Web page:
Knowledge of the Little Ice Age (LIA) on the Tibetan Plateau (TP) is of critical importance for understanding the climate changes over the past millennium. However, the data associated with the extents and chronologies of TP LIA moraines are highly dispersed in literature. Lack of systematic integration of these data hampers us to further understand the nature of the LIA, especially from a perspective of whole TP. The paper reviews multiple types of dating on LIA moraines to examine the timing and nature of the LIA on the TP. These include ages of radiocarbon 14C, lichenometry, and cosmogenic radionuclide (CRN), by which we can cross-date the same or morphostratigraphically similar landforms. LIA moraines on the TP are usually present a few hundred to thousand meters beyond the contemporary glaciers. The morphological and stratigraphic evidence indicates multiple periods of glacier advance during the last millennium (LIA). At present, available chronology evidence allows to fully compare the timing of the LIA maximum extents. The glaciers reached and retreated from their LIA maximum extents by an asynchronous pattern between different parts of the TP. The majority of glaciers advanced to their LIA maximum extents at late-14th and early-14th century on the southern and northwestern TP, respectively. The glaciers retreated from their LIA maximum extents during 16th to early-18th, late-14th to early-15th and early-16th century on the southern, northwestern, and northeastern TP, respectively. In addition, the glacier advance period of late-18th to early-19th centuries and retreat period of late-19th century are common on the whole TP. Comparison with ice core records suggests that on the TP, the glacier fluctuations responded more strongly to temperature than to precipitation. By comparison of the LIA chronologies from a global perspective, this paper also concludes that the LIA maximum extents occurred commonly earlier on the TP than in North Atlantic and Southern Hemisphere regions, despite of the variability in the timing of LIA maximum extents on the TP and in the North Atlantic regions. Further, more chronology programs, especially in the central TP, are necessarily needed to improve our understanding of the LIA glacier fluctuations. © 2014 Elsevier B.V.

The mobilization, redistribution and fractionation of trace elements during chemical weathering processes have been investigated on a 4.05. m thick terra rossa profile overlying dolomite on the Yunnan-Guizhou Plateau, in Southwest China. In this in situ weathering profile, the ferromanganese concretions and the gibbsite spots coexist in the terra rossa saprolite. The mass-balance evaluation reveals that titanium, Nb and Hf in the terra rossa matrix are conservative elements during chemical weathering compared to Zr. The elements of Li, Sc, V, Cr, Fe, Ga, As, Mo, Cs, Ce, Ta, Tl, Pb and Th in the terra rossa matrix include additions from external sources. Beryllium, Mn, Co, Ni, Cu, Rb, Ba and La are depleted in the shallow parts of the terra rossa profile and enriched in the deep parts. The elements of Zn, Sr, Y, Cd, Sn and U in the terra rossa profile are lost during weathering. Compared to the terra rossa matrix, the ferromanganese concretions are significantly enriched in most trace elements, especially Mn, Co, Cd, Ce, Tl and Pb. In contrast, the gibbsite spots are depleted in all trace elements, except for U. The results regarding specific inter-element relationships indicate that most trace elements have different inter-element relationships in the ferromanganese concretions, the gibbsite spots and the terra rossa matrix. This suggests that the behavior of many trace elements during mobilization and redistribution differs from their behavior during incorporation into secondary mineral phases, especially the Mn and Fe oxides and/or oxyhydroxides in the ferromanganese concretions. It is worthy to note that the fractionation between Ce and Mn occurs under intensive chemical weathering conditions. Correspondingly, beryllium exhibits a similar geochemical behavior as that of rare earth elements (except for Ce) and Y during surface weathering. © 2010 Elsevier B.V.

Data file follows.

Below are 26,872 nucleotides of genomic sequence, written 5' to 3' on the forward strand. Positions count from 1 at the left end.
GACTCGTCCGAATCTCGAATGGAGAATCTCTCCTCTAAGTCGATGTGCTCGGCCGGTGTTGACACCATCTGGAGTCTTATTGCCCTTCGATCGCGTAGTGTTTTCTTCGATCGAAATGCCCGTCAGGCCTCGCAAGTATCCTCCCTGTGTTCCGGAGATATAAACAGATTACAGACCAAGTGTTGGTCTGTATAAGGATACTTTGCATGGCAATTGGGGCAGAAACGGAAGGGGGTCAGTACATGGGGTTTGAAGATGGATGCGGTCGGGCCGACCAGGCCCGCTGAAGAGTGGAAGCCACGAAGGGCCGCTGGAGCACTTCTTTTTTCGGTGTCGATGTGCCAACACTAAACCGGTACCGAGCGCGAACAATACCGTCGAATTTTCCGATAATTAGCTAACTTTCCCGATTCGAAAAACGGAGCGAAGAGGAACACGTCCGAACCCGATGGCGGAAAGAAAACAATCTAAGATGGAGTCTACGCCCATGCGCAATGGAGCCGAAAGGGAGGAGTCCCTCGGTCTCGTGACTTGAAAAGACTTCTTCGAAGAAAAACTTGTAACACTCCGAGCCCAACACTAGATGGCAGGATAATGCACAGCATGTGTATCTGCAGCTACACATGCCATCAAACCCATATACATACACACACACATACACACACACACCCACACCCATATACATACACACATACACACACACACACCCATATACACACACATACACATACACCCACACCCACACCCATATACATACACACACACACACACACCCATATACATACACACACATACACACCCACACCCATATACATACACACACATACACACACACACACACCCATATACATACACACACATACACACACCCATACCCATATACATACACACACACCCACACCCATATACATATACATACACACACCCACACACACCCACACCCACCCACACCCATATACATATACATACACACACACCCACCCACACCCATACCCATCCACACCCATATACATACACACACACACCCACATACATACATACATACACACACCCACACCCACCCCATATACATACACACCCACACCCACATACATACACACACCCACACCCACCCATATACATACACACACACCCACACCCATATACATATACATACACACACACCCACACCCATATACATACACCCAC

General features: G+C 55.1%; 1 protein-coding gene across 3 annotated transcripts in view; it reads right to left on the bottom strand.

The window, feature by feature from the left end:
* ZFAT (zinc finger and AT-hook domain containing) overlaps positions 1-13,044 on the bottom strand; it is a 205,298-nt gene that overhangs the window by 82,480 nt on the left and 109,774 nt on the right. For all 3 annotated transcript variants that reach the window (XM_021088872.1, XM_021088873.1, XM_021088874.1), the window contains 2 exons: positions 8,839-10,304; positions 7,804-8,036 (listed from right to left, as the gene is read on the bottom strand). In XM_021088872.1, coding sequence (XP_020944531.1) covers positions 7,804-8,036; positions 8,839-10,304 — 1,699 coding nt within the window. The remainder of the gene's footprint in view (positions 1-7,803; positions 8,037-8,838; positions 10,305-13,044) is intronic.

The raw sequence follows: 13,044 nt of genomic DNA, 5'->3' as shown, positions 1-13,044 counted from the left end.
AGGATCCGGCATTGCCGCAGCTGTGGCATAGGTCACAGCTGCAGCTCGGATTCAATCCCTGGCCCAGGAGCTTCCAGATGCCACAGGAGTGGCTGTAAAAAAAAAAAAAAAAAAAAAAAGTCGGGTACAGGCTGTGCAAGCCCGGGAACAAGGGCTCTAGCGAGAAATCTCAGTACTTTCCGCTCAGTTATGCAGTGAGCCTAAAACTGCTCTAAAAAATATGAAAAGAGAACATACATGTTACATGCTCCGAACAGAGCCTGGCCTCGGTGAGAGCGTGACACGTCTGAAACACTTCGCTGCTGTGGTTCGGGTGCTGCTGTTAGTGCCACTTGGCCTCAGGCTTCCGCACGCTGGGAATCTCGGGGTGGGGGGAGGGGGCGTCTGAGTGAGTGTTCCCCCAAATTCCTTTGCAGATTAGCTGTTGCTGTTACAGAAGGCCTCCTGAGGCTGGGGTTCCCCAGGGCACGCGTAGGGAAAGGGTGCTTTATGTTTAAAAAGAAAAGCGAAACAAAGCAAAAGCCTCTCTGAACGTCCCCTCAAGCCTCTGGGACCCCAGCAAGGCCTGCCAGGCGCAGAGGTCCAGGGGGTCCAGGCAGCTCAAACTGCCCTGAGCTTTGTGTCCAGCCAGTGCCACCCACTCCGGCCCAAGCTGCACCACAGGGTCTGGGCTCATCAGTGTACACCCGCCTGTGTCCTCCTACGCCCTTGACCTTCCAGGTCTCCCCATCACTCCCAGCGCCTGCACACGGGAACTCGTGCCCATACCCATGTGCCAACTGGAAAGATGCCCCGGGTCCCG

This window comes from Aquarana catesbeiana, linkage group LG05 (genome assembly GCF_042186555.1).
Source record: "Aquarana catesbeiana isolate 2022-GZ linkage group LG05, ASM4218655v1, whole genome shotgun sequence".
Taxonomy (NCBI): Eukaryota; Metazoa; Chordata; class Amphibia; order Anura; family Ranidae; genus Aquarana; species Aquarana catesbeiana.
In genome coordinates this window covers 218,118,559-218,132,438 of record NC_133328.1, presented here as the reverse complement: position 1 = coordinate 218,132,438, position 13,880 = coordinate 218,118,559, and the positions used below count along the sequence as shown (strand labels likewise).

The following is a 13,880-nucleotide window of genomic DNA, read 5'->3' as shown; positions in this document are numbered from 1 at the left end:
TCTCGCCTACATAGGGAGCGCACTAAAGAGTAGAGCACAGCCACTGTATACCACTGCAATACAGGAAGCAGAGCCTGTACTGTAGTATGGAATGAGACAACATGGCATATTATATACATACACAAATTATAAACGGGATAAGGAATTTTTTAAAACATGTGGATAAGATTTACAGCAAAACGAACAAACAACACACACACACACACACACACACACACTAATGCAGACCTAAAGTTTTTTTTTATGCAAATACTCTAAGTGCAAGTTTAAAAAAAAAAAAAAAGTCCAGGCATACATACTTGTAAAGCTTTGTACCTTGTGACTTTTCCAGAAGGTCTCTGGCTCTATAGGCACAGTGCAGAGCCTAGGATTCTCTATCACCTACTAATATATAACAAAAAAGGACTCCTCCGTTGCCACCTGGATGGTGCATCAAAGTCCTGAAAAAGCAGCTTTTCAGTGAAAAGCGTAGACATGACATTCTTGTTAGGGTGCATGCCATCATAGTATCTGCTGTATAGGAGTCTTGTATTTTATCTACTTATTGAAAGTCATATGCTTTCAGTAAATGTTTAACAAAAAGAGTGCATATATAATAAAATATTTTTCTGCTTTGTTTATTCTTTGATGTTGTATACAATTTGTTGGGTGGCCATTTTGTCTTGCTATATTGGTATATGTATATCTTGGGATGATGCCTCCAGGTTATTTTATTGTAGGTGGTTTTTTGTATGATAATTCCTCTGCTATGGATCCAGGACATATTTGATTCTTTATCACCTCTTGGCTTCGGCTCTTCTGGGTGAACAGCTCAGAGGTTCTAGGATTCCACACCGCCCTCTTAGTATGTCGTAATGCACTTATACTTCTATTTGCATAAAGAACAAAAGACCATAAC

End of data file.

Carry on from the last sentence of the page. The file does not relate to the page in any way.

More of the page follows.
Cai F.,CAS Institute of Tibetan Plateau Research | Ding L.,CAS Institute of Tibetan Plateau Research | Yue Y.,CAS Institute of Tibetan Plateau Research
Earth and Planetary Science Letters | Year: 2011

The provenance of upper Cretaceous strata in the Tethys Himalaya provides critical constraints on the closure time of the Neo-Tethys Ocean and the initial India-Asia collision. This paper reports detailed petrographic studies, in-situ detrital zircon U-Pb ages and Lu-Hf isotopic analyses, whole rock Nd-isotopes, and Cr-spinel electronic microprobe data from upper Cretaceous clastic sedimentary rocks of the Tethys Himalaya near Gyangze, southern Tibet. The Berriasian-Coniacian Jiabula Formation consists of black mudstone, chert and minor quartz arenite, and is dominated by detrital zircons with Archean-Cambrian U-Pb ages which were most likely derived from the Indian continent. Overlying conformably is the Santonian-Maastrichtian Chuangde Formation, which consists of red shale, limestone and chert. The Chuangde Formation is in turn overlain by the late Maastrichtian-late Paleocene Zongzhuo Formation, which is composed of black mudstone and lithic sandstone enclosing various olistoliths of sandstone, limestone and chert. The Rilang conglomerate is a lens which is located within the upper part of the Zongzhuo Formation and consists of an upward-thinning and fining succession of volcanic conglomerate, sandstone and black mudstone. The Zongzhuo Formation and the Rilang conglomerate record an abrupt influx of Cretaceous zircon grains with juvenile Hf isotopic compositions, arc-related Cr-spinels and positive εNd(0) sediments, suggesting an arc and suture-zone provenance. The change in provenance of upper Cretaceous strata from the southern Indian continent to a northern arc and suture zone is attributed to either (1) initial collision between the Indian plate and Lhasa terrane, or (2) initial collision between the Indian plate and an intra-oceanic arc. We prefer option (1) that the initiation of India-Asia collision occurred during Maastrichtian (~70-65Ma). © 2011 Elsevier B.V.